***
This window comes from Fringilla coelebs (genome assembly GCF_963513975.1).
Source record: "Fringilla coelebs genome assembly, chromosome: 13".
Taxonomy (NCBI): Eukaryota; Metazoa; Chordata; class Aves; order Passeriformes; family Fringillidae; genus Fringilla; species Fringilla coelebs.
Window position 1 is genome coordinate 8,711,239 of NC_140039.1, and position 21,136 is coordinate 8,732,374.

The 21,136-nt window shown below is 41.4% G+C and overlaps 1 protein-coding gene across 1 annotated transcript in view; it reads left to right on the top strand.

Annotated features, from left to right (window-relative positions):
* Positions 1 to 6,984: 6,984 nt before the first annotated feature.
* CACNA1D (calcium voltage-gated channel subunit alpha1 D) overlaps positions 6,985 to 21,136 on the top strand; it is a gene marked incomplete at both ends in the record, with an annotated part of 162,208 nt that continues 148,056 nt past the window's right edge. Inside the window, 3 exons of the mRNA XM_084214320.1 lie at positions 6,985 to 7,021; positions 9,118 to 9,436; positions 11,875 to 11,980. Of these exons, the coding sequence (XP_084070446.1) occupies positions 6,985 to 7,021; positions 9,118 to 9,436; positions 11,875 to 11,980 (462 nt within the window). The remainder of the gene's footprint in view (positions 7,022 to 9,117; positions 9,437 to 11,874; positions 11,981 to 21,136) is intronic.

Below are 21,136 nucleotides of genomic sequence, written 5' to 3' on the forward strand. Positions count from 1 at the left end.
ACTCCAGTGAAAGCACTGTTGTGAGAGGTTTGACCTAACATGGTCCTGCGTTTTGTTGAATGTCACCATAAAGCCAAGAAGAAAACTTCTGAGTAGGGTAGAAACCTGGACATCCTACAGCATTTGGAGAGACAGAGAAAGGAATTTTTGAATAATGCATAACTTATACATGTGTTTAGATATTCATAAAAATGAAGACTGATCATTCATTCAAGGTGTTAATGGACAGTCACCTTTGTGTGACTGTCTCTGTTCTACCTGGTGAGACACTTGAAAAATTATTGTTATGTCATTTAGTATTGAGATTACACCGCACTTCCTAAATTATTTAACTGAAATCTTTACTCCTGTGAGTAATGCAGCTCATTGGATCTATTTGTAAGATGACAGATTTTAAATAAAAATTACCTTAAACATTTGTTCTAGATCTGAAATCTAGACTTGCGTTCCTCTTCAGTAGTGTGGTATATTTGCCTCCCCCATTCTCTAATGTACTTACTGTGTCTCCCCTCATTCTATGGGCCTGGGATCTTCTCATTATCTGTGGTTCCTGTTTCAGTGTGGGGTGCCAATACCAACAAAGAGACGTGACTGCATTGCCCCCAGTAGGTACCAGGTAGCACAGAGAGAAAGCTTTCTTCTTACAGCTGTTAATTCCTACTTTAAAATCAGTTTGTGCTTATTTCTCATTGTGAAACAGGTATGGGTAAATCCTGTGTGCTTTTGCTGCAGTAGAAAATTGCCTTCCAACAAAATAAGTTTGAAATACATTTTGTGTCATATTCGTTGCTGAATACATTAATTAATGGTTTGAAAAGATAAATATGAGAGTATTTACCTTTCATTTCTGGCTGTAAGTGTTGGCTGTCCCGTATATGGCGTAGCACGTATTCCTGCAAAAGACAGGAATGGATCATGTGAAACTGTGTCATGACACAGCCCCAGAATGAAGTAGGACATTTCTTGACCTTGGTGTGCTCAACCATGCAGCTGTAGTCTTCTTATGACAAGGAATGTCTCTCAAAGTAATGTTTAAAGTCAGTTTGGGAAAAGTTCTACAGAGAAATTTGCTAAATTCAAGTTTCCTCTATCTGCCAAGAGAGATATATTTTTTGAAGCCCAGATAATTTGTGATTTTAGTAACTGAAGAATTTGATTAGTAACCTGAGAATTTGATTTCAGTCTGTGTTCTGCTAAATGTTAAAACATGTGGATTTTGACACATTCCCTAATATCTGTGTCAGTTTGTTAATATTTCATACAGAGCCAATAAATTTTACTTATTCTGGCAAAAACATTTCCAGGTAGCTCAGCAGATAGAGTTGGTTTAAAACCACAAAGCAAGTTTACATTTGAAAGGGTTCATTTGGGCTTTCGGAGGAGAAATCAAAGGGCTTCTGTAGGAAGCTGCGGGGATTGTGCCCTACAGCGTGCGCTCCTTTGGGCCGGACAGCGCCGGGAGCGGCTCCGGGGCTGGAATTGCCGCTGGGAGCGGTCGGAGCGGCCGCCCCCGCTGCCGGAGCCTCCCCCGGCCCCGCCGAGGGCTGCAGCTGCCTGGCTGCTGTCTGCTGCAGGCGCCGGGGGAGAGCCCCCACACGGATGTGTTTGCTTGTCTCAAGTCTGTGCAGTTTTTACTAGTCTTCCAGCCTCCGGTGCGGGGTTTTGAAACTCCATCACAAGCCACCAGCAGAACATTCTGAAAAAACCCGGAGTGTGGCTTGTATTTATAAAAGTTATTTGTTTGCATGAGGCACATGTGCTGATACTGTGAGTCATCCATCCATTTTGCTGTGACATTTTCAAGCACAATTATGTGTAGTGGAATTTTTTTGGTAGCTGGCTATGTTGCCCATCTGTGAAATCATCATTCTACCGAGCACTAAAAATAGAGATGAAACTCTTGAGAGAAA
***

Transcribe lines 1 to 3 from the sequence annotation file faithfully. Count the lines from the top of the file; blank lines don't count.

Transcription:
This window comes from Fringilla coelebs (genome assembly GCF_963513975.1).
Source record: "Fringilla coelebs genome assembly, chromosome: 13".
Taxonomy (NCBI): Eukaryota; Metazoa; Chordata; class Aves; order Passeriformes; family Fringillidae; genus Fringilla; species Fringilla coelebs.